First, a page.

[one-half-first][embedyt] https://www.youtube.com/watch?v=xlbEzzubDsc[/embedyt][/one-half-first][one-half]Source: “Military Review [MR]”, Vol LXIX, 1-89 Military Review is published monthly by the US Army Command and Gen’l Staff College. For subscription info contact MR, USACGSC, Ft Leavenworth KS 60627 [/one-half]
The battle of the Ia Drang Valley [IDV] was actually of series of engagements between the US 1st Cavalry Division (Airmobile) and the B-3 Front, North Vietnamese Army (NVA) from 10-18 to 11-24-65.
Many considered the Battle of IA Drang Valley to be US Army’s 1st battle in Vietnam. It was certainly the 1st battle between of US division operating under of field force headquarters and 3 NVA regiments operating under a front headquarters. It may also have been the last battle between NVA and US forces of equivalent size.
The objective of this article is not to rehash all the details of the battle of the IDV but to conduct of battle analysis using the historic methodology. The battle analysis methodology is a systemic approach to research that uses of format which includes: defining the subject; reviewing the setting; examining the tactical situation; and assessing the significance of the action. It is ultimately in the assessment phase that the analysis takes place, and the analysis is expected to answer specific questions. In this particular analysis the questions center on the tenets of Air land Battle doctrine as defined in the 1986 edition of US Army Field Manual (FM) 100-5, “Operations”. Based on the tenets of Air land Battle, I will teach some conclusions about the battle of the IDV and provide some lessons learned.
Having defined the subject, the Battle of the IDV, the analysis must next examine the battlefield itself and also develop some description or comparison of opposing forces.
Starting with the battlefield, the IDV is the valley through which the river (Ia) Drang flows and is drained by the Ia Drang, Ia Puck and an extensive network of small streams flowing west and southwest across the Cambodian border into the Mekong River. The battlefield area covered 1,500 square miles of what appeared to be flat rolling terrain dominated by the Chu Pong Masaif, of rugged mountain 730 meters above sea level, in the southwestern corner of the area of ops (TO), straddling the Cambodian-Vietnamese border. The only passable roads traversed the eastern and northern fringes of the TO. Much of the valley was covered with thick jungle vegetation and trees as high as 100 feet. Even the “open” areas had shrubs and trees over 6 feet high. The sudden mists offered of sinister aura, where daily heat and nighttime cold kept you perpetually and increasingly on edge. The area was eerie – imagine the “Valley of Death,” and you picture the Ia Drang.
In this area, particularly at the base of the Chu Pong Masaif, the NVA had built a base camp sanctuary that was unknown to US forces and untouched by Army of the Republic of Vietnam (ARVN ) forces. The primary NVA forces operating in this area were the B-3 Front commanded by Gen’l Chu Huy Man, with 3 regular regiments (the 32d, 33d and 66th) supported by local VC battalions as well as front-level mortar and anti-aircraft units. Each maneuver regiment numbered about 2,200 frontline infantrymen and sappers. Their primary weapon was the Soviet AK47 assault rifle.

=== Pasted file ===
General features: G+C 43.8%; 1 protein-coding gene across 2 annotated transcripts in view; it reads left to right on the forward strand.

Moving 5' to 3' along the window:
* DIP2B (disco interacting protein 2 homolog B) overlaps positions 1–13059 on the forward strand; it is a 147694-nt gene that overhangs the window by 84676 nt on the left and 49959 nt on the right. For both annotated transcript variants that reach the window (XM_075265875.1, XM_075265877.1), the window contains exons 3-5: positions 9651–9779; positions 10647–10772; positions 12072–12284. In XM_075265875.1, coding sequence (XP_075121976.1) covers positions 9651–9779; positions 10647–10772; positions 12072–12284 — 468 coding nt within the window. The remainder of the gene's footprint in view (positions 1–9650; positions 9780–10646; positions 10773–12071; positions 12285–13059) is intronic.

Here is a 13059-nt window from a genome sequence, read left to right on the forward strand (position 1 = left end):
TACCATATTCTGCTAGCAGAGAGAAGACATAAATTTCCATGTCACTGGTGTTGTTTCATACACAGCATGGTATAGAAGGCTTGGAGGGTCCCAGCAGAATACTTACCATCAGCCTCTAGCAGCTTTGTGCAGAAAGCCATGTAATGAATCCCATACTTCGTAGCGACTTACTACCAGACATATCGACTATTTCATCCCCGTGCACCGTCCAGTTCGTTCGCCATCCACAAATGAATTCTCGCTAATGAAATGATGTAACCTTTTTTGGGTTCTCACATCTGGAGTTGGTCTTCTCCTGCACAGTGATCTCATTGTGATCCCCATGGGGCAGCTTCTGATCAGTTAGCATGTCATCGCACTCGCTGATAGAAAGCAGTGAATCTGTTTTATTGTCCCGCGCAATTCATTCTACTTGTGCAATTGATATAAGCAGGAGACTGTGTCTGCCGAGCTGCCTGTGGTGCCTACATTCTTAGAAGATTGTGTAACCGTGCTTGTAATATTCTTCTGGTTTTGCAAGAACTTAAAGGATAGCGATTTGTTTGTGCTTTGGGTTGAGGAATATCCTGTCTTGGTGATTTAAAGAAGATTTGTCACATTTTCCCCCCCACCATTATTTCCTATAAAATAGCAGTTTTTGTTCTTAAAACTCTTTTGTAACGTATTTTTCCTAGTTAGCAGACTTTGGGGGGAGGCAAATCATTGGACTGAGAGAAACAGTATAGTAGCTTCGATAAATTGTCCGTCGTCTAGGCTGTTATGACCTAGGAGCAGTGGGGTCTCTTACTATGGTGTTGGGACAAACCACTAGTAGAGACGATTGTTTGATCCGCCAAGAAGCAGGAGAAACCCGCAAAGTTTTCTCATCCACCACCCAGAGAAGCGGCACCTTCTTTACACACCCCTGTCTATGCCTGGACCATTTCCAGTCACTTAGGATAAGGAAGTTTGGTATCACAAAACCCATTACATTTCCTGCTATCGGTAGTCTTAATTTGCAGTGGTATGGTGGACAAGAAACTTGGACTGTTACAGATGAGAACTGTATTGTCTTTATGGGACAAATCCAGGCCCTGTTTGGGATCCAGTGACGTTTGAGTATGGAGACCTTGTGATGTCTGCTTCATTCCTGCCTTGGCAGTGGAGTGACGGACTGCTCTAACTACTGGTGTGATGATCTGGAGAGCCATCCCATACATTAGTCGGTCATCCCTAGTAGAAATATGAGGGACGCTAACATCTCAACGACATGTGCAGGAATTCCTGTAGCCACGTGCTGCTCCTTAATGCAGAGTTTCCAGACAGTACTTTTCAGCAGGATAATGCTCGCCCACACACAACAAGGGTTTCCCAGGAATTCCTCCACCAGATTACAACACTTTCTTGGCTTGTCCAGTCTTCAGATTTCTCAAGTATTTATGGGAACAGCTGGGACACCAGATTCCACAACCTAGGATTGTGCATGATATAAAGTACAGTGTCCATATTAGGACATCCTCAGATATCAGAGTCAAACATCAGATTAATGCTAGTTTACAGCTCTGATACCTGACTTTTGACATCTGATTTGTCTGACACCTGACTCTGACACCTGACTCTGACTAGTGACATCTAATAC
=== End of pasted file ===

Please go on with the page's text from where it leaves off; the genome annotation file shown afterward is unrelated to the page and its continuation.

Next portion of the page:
The 32d and 33d regiments were vet fighters against the ARVN and Man was of vet of the 1st Indochinese War against the French. These units had been in the valley since early September, rehearsing, developing ambush sites, and pre-positioning and stockpiling ammunition, medical supplies and food. Their tactics were quite simple, Their 1st ploy was to “lute and ambush.” They would attack of small outpost or ARVN force and maintain pressure on it with one unit, while another unit waited in well-prepared positions to ambush the relieving force. Their other tactic was called “hugging”; that was to get as close to the opposing force as possible and rely on close-in, almost hand-to-hand fighting to negate their opposing force’s firepower advantage. They generally liked to fight at night and rehearsed at night before conducting ops. They always planned and rehearsed an organized withdrawal and would counterattack or leave stay-behind forces to permit an orderly withdrawal. The troops were highly disciplined, with excellent morale and esprit de corps, well fed, well supplied, and in excellent physical condition. Although Man expected to fight tanks with his light infantry, his forces had not fought Americans.
The Americans they would soon meet were in the US 1st Cavalry Division (Airmobile), commanded by Major Gen’l Harry Kinnard. The 1st Cavalry Division had been training for 2 years as the 11th Air Assault Division at Fort Benning under Kinnard’s direction. This new Army division was well trained and equipped upon activation as the 1st Cavalry Division (Airmobile) on 7-1-65. it arrived in Vietnam in increments during August and September 1965. The division had 3 brigade headquarters, 8 infantry battalions, an air cavalry squadron, an aerial rocket artillery battery, 3 direct support artillery battalions, an aviation company and the normal combat support and combat service support associated with the Reorganization Objective Army div’n. The division was authorized 10,000 troops, 435 helicopters, basic infantry weapons (M-16 rifle, M60 machinegun and M79 grenade launcher) and state-of-the-art communications equipment. This was clearly the US Army’s “high tech” division of the 60s.